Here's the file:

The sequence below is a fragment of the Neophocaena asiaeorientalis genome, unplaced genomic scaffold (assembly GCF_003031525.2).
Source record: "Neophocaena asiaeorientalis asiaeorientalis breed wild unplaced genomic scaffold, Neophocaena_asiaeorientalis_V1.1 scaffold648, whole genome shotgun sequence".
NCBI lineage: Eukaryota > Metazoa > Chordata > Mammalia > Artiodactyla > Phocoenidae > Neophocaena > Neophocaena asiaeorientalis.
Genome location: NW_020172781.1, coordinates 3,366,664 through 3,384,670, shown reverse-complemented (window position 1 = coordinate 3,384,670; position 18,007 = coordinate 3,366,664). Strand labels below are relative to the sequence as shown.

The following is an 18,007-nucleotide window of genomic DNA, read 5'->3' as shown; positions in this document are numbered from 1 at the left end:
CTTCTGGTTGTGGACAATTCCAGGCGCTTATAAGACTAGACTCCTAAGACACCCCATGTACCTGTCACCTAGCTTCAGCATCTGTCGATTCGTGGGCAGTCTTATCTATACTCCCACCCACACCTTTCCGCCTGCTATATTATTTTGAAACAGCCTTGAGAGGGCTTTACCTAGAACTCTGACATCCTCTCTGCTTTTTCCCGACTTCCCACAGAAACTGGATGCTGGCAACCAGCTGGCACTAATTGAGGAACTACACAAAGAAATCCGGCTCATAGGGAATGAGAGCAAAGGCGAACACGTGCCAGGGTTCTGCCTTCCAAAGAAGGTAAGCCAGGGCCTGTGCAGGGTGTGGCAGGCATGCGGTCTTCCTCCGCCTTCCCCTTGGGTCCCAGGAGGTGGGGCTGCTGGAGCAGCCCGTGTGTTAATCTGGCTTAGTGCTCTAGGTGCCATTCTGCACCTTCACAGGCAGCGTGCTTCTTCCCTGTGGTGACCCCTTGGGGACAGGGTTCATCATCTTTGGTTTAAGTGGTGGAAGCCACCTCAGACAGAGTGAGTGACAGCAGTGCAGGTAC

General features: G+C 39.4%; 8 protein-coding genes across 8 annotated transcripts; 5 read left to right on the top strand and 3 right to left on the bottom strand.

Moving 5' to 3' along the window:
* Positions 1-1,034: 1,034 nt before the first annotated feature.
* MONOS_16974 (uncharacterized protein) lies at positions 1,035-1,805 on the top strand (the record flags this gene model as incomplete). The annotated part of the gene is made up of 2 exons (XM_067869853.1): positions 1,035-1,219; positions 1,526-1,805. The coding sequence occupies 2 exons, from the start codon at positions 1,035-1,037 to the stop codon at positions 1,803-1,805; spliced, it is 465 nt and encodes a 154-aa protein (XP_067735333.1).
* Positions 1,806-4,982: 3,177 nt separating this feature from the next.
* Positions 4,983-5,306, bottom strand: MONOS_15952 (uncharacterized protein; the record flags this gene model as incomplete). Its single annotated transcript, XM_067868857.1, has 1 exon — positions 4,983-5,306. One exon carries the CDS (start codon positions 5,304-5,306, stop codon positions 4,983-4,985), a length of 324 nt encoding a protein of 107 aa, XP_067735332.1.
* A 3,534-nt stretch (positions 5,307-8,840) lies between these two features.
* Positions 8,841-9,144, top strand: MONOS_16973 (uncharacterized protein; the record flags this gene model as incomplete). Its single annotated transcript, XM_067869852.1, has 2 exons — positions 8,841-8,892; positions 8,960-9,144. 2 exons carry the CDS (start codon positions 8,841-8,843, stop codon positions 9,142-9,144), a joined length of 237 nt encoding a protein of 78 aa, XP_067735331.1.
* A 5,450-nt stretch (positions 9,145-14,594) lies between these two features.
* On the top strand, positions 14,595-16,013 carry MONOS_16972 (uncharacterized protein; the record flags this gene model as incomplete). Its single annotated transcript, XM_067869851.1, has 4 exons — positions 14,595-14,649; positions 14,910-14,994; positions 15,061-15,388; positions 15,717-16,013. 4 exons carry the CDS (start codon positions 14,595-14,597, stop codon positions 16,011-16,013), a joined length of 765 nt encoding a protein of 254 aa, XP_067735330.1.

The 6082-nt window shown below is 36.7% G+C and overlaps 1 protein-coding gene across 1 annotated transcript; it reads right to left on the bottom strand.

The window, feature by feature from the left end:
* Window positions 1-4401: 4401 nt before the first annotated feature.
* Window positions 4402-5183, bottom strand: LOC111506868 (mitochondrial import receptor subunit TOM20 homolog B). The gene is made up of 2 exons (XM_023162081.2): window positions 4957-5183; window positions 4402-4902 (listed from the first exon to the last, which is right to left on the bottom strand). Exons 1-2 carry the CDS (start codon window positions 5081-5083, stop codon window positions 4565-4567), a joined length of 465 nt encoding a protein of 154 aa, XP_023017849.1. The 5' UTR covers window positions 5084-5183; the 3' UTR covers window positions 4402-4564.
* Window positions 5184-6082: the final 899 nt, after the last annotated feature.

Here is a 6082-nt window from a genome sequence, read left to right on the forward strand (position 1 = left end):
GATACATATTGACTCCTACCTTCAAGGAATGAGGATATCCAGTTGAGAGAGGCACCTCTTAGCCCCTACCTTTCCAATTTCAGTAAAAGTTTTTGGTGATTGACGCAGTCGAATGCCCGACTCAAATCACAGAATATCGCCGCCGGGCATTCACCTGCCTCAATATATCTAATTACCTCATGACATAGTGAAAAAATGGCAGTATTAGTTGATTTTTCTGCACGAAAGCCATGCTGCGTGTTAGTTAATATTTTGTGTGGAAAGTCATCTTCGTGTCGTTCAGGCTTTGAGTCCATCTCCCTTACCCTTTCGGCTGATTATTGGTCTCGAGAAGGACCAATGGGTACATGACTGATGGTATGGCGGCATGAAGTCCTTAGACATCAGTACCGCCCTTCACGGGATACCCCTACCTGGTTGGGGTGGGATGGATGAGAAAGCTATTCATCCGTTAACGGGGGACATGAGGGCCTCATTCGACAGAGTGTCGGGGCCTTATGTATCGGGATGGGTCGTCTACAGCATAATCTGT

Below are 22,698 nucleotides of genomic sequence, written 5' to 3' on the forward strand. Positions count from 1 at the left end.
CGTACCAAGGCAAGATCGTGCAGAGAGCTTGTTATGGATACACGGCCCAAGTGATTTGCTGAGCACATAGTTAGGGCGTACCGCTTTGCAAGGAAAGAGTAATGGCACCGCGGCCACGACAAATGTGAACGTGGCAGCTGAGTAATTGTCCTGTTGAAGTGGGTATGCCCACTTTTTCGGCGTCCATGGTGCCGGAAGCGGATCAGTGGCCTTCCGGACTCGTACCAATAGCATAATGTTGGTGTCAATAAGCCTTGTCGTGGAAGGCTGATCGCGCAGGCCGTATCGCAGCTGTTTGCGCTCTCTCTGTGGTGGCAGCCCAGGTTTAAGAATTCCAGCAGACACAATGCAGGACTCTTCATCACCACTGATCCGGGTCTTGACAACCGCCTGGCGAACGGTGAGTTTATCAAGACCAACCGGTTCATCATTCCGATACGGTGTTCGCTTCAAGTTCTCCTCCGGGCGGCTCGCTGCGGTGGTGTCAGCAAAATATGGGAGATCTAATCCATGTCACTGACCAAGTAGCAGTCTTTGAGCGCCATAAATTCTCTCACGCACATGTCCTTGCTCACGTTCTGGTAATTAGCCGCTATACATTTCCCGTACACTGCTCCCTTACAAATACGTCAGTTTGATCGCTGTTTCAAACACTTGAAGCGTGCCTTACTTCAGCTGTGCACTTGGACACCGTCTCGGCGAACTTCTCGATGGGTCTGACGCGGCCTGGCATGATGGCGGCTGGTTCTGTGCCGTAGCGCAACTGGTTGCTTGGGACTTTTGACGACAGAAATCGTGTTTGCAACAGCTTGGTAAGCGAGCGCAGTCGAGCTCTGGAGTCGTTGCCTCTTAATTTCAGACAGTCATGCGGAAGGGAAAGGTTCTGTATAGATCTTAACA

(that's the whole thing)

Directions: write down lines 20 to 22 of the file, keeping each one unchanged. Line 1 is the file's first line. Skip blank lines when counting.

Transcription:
* Window positions 4402-5183, bottom strand: LOC111506868 (mitochondrial import receptor subunit TOM20 homolog B). The gene is made up of 2 exons (XM_023162081.2): window positions 4957-5183; window positions 4402-4902 (listed from the first exon to the last, which is right to left on the bottom strand). Exons 1-2 carry the CDS (start codon window positions 5081-5083, stop codon window positions 4565-4567), a joined length of 465 nt encoding a protein of 154 aa, XP_023017849.1. The 5' UTR covers window positions 5084-5183; the 3' UTR covers window positions 4402-4564.
* Window positions 5184-6082: the final 899 nt, after the last annotated feature.

Here is a 6082-nt window from a genome sequence, read left to right on the forward strand (position 1 = left end):